How to Decrease My Health Club’s Energy Costs This Winter

Volatile winter weather can cause your health club’s energy costs to skyrocket. But there are measures you can take to keep your costs down during cold weather months and all year long.

“The only thing predictable about winter weather is its unpredictability” may be a cliché, but that doesn’t make it any less true.

In North America, the 2019-2020 winter is expected to be “warmer than average for many” and “wetter in the North,” according to the U.S. National Oceanic and Atmospheric Administration (NOAA). However, it cautions that “cold weather is anticipated and some areas could still experience a colder-than-average winter.”

If you operate a health club, cold weather is more than just an inconvenience; rising heat and electricity costs could do serious damage to your bottom line. Rather than cross your fingers and hope NOAA is right about the warm temperatures, now is the time to take action.

We talked to an expert at IHRSA Group Purchasing provider APPI Energy to learn how you can lower your energy costs this winter.

What causes energy costs to rise during the winter?

Before learning how to save on energy costs, it helps to understand what causes costs to fluctuate. The three major factors that contribute to energy costs are:

  1. Weather
  2. Energy production
  3. Energy supply

“Winter is traditionally a volatile time and generally has higher electricity and natural gas pricing,” says Susan Skirta, communication specialist for APPI Energy. “If the 2019-2020 winter season brings chilling winds, dropping temperatures, and freezing conditions causing a spike in heat demand, then prices would rise along with it. On the other hand, we may encounter a mild winter with mild pricing as a result.”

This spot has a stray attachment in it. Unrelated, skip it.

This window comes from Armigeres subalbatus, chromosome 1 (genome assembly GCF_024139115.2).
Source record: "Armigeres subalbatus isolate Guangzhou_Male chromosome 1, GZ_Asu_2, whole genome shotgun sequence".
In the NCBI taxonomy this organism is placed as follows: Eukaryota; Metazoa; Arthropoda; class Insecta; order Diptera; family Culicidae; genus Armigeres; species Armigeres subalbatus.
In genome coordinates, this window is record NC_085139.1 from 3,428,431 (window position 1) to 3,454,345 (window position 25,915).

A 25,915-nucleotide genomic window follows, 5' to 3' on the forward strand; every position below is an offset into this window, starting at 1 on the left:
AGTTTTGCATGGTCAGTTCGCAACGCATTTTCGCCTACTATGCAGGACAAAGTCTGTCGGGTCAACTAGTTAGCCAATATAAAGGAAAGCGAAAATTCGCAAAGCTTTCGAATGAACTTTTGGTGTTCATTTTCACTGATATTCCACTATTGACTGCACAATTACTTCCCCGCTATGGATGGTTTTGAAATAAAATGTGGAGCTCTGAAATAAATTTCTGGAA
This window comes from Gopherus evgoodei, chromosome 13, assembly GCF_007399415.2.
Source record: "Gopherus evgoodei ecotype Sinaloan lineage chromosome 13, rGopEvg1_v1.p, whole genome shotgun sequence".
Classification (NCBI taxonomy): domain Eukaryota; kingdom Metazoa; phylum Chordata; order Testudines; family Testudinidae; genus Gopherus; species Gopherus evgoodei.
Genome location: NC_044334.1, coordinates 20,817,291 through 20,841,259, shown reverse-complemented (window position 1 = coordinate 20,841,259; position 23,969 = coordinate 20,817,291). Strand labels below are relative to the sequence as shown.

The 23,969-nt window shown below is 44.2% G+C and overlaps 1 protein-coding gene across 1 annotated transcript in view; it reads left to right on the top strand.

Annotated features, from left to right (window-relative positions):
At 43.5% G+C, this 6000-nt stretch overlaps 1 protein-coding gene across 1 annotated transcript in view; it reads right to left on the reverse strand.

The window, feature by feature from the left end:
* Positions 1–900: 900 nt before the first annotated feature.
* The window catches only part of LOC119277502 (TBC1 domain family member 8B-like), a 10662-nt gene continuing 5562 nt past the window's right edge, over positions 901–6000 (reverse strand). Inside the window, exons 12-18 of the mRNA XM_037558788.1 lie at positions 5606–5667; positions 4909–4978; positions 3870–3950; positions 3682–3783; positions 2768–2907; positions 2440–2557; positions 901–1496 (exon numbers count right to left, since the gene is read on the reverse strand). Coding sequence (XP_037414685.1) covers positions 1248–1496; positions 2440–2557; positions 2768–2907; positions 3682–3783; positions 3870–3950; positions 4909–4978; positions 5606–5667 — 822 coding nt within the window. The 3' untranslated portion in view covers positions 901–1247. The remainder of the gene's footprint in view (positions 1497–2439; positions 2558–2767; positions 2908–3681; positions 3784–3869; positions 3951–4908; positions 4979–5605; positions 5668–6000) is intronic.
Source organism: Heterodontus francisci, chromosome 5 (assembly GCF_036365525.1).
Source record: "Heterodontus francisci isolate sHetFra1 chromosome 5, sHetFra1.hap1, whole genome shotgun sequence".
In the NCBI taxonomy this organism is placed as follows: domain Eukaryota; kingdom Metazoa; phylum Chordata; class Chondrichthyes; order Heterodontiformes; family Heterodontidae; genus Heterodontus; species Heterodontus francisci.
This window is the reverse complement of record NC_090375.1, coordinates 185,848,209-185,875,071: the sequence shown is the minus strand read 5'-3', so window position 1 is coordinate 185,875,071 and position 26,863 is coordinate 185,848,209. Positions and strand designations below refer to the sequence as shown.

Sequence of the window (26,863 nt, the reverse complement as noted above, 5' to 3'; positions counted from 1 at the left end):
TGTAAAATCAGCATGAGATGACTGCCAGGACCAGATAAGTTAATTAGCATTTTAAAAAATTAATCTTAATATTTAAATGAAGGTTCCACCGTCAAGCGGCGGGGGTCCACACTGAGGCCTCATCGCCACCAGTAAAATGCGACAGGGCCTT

Article image

How can my health club decrease energy costs this winter?

Since many health club facilities are larger buildings with high ceilings, volatile winter weather can make it difficult to keep a consistent temperature indoors, driving up your energy costs.

“Unfavorable weather conditions cause many athletes to bring their workouts indoors while January brings about the New Year’s Resolutions crowd,” Skirta says. “Higher foot traffic in and out of buildings allows for heat escape, increased machine use, and longer lighting hours with darker, shorter days” are all elements that contribute to higher energy use during cold months.

To determine how you can decrease your energy costs, first talk to an energy consultant. They can analyze your billing history and identify future pricing to help avoid the volatility of winter. Next, bring in an expert to perform a facility assessment. This person can identify ways to modernize old systems and equipment, as well as improve the environmental impact of your facility. This can include:

  • Optimizing lighting retrofits
  • Weatherizing the facility
  • Advanced metering technologies
  • A demand response program

“The demand response program would allow clients to reduce energy usage during peak times such as the coldest days of the year,” Skirta says. “Clients can receive both compensations and reduction in capacity tags for reducing their usage during peak hours.”